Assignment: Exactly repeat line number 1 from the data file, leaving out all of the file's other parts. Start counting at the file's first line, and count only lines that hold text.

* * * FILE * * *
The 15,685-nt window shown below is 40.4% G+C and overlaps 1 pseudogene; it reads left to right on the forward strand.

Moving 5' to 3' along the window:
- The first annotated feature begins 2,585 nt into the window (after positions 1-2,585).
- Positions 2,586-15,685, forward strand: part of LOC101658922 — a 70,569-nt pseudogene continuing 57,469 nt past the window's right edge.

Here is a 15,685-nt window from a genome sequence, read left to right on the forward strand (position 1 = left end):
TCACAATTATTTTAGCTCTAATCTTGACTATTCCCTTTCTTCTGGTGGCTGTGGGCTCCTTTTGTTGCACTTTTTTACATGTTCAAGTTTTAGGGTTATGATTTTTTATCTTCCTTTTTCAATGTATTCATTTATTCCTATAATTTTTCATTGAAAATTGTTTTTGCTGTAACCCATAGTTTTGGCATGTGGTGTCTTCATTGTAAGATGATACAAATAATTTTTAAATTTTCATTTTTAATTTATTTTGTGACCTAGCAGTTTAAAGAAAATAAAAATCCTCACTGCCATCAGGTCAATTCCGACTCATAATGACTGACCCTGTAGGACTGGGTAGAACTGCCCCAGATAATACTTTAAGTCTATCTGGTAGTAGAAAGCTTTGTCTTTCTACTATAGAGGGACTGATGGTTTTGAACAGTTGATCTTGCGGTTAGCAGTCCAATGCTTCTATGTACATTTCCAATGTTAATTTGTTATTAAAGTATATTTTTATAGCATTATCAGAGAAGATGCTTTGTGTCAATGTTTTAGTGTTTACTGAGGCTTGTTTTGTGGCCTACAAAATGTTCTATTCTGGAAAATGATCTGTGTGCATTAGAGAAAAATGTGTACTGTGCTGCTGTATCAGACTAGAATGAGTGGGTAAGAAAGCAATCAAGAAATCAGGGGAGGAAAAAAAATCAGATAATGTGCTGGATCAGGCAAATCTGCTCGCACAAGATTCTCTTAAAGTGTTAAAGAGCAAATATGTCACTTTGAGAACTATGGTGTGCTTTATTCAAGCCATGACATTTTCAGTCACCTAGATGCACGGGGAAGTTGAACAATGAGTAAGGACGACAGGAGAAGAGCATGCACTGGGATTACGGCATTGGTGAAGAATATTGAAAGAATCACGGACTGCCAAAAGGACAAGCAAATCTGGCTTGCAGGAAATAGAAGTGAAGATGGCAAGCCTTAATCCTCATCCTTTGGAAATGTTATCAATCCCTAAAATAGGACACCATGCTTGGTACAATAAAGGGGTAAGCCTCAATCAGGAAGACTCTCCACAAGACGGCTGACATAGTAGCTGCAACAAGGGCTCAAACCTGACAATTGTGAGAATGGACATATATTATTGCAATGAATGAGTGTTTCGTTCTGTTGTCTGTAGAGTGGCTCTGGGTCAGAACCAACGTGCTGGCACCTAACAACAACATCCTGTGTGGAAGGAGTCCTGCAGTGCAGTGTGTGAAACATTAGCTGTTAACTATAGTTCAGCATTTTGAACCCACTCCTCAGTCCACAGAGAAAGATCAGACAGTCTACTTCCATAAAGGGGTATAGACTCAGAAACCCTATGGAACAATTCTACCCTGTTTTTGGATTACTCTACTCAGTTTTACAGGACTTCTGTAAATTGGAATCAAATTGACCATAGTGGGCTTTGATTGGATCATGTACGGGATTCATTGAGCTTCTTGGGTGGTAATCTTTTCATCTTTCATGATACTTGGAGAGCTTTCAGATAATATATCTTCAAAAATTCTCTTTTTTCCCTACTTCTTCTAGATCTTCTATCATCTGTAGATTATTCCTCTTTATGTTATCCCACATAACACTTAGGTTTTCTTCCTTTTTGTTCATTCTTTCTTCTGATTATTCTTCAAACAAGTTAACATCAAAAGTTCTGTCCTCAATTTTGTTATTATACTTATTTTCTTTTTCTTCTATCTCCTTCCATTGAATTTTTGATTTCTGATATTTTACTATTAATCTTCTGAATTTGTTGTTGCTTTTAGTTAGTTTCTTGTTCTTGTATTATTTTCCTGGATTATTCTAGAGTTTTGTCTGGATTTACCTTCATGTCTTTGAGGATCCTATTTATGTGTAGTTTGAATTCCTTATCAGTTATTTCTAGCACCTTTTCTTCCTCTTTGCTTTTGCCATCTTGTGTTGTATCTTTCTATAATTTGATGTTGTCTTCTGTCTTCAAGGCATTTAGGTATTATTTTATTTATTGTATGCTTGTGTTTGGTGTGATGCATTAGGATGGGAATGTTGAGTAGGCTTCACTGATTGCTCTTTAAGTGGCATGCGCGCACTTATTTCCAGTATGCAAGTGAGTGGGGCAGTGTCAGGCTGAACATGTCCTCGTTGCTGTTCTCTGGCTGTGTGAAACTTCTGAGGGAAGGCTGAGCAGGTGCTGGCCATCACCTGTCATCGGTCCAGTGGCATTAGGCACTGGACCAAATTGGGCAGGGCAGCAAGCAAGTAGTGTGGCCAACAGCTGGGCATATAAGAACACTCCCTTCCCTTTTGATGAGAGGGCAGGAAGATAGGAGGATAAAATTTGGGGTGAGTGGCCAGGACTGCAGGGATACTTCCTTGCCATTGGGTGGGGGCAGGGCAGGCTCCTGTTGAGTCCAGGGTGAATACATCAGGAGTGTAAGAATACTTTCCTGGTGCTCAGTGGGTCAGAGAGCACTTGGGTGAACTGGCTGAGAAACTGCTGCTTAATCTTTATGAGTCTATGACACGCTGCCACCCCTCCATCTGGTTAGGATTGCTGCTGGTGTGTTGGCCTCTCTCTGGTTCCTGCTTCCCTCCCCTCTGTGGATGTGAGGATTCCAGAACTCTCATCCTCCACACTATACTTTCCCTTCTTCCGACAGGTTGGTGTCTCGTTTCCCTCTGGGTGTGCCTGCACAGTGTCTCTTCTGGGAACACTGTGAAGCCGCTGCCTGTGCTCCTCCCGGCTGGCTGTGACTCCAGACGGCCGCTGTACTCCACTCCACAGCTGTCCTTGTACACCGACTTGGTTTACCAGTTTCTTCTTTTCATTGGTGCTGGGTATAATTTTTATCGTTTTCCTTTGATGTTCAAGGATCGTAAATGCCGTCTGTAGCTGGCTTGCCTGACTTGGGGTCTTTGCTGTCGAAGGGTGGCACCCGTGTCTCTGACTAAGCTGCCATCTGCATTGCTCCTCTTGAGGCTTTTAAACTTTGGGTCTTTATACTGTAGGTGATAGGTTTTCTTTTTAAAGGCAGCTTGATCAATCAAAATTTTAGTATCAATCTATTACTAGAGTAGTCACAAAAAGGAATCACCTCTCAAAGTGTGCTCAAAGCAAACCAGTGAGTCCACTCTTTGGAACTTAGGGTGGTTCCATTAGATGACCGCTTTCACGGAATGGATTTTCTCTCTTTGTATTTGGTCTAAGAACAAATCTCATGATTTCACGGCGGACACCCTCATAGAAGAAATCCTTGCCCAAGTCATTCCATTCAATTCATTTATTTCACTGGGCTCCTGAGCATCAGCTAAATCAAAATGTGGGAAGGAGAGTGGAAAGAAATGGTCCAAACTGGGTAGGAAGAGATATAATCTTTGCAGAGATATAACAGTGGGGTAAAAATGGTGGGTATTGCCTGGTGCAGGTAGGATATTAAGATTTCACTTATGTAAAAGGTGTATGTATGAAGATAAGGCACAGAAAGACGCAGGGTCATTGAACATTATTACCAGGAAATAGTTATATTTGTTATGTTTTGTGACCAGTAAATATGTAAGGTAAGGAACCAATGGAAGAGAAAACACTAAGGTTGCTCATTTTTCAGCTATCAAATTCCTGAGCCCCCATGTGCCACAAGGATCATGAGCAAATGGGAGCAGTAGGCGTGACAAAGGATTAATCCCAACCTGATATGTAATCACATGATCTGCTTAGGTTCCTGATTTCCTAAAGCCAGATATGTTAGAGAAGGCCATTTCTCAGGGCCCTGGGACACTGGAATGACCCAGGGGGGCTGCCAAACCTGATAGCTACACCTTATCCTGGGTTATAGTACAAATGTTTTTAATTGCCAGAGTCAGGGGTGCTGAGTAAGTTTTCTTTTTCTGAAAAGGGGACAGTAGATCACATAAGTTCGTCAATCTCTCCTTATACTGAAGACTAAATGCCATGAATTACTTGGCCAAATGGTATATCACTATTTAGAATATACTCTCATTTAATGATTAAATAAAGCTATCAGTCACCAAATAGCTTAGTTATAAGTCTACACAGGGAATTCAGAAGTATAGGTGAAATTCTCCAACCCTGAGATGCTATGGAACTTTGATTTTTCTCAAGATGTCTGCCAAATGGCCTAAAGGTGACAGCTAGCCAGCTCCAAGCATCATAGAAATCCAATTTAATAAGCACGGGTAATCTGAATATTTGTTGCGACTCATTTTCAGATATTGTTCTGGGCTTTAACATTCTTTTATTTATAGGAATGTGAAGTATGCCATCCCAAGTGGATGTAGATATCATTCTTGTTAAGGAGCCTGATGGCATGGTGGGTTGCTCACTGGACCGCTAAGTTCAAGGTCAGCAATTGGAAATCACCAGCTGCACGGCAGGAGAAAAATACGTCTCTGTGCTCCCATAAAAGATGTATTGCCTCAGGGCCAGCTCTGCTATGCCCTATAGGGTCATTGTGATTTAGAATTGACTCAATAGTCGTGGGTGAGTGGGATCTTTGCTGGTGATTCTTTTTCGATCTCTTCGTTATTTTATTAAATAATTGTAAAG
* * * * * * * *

The 15,685-nt window shown below is 40.4% G+C and overlaps 1 pseudogene; it reads left to right on the forward strand.